review – the skeleton twins


This is a poignant, often painful story of a brother and a sister whose rapport is real and lovingly abrasive. It’s a movie for everyone who has ever been part of a family. Milo (Bill Hader) is a Gay man waiting tables in Los Angeles. His sister, Maggie (Kristen Wiig), is married and living in New York. They haven’t spoken in ten years. Today, they’ll demonstrate they have something in common; they’ll each attempt to commit suicide. And it will bring them together to find that, despite what they pretend to have, all they really have is each other. Everyone is depressed in his or her own way, swapping confidences, sharing sadnesses, avoiding the real issues. A day in the dental office, an afternoon in the den, and a night in Halloween costumes open doors to yesterday. And while there are so many scenes that are brutal in their sense of honesty, “Heart to Heart” is more than a brilliant piece of lip-sync, it’s really how brothers and sisters connect.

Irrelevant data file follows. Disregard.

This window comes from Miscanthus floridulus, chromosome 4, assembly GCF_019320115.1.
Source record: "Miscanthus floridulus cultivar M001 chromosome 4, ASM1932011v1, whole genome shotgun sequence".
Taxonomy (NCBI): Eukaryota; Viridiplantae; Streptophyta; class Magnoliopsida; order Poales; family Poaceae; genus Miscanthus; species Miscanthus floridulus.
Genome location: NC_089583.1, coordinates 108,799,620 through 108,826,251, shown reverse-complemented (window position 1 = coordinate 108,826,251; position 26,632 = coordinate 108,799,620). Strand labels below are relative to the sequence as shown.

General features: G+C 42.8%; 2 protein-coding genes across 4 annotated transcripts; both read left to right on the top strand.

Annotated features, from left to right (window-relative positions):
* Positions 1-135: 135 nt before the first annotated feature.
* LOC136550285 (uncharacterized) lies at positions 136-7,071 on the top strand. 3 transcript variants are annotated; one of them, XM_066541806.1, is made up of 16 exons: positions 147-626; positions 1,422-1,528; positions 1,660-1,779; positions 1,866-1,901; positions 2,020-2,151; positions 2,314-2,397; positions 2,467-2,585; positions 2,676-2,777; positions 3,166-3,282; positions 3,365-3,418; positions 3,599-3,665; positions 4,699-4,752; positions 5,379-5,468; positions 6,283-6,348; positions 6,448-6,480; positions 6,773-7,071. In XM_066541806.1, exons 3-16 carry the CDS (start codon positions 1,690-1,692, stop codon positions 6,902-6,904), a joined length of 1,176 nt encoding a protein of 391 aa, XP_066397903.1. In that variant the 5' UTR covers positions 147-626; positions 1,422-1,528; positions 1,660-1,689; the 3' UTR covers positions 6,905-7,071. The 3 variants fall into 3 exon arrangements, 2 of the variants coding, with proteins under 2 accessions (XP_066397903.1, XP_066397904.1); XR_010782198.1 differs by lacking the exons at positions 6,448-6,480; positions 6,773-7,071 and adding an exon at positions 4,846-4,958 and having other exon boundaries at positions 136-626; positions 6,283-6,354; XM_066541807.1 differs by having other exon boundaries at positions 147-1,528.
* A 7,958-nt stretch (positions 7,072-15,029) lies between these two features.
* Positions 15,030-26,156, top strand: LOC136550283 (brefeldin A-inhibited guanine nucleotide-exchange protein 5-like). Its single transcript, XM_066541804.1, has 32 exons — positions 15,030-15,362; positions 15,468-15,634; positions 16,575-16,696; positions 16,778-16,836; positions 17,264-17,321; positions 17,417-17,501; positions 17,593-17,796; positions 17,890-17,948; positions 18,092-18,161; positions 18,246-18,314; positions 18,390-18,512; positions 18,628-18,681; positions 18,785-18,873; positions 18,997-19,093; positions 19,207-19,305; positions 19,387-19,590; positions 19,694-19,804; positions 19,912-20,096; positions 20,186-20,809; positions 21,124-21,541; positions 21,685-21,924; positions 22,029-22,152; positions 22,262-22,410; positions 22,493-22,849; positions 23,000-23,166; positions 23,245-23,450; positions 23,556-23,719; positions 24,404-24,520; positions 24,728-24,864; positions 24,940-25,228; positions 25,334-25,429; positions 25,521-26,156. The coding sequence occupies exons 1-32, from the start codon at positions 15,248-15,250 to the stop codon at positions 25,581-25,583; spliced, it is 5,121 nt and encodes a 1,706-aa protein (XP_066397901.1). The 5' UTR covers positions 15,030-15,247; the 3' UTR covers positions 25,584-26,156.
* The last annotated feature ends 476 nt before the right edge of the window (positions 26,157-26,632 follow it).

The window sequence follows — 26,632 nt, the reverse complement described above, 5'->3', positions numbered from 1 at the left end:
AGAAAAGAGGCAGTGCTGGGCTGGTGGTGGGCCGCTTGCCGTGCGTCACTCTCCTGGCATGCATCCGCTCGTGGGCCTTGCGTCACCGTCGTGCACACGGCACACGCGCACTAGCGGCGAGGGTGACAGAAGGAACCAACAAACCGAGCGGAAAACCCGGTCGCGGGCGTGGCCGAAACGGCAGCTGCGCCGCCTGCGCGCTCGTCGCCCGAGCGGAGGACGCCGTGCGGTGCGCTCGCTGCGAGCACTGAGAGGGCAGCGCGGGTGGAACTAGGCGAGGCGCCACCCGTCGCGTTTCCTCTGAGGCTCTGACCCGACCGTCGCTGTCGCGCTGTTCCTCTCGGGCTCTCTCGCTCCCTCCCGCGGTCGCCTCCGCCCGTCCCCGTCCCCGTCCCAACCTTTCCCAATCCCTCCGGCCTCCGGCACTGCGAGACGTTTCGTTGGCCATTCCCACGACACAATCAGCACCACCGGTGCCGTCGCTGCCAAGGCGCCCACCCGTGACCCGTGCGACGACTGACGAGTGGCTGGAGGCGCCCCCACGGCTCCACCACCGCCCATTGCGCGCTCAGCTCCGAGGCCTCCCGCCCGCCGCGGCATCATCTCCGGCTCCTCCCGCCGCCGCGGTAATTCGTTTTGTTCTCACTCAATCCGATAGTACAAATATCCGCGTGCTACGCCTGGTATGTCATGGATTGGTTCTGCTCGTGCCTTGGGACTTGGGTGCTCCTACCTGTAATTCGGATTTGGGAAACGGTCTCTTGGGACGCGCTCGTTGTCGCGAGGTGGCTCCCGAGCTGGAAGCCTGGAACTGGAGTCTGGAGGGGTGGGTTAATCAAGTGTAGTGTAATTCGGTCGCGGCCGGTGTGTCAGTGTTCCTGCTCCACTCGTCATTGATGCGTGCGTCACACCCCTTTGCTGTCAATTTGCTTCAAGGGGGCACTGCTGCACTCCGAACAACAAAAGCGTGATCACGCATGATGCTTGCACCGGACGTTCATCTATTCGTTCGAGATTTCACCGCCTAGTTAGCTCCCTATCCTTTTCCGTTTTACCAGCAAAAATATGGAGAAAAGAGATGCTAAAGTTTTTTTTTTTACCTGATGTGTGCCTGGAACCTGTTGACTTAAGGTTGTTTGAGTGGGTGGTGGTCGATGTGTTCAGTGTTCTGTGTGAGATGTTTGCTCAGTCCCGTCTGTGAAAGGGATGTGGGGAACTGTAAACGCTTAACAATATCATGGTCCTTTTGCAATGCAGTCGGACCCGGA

This is a movie of heartfelt humor and searing tenderness made with straightforward direction and played with a sense of bravery and love. As a storyteller, director Johnson knows how to peel back the layers of depression without becoming depressing; he knows when and how — and for how long — to let humor emerge while keeping drama in control. The cast is small but they each play above their weight. They make each other’s performance more honest. Hader and Wiig go outside their comfort zone and trample the boundaries of expectation to give tender, truthful performances Wiig, especially, will break your heart. This is a movie about those who have their secrets and those who have their reasons…and those who can’t make it all better but they can make it more bearable.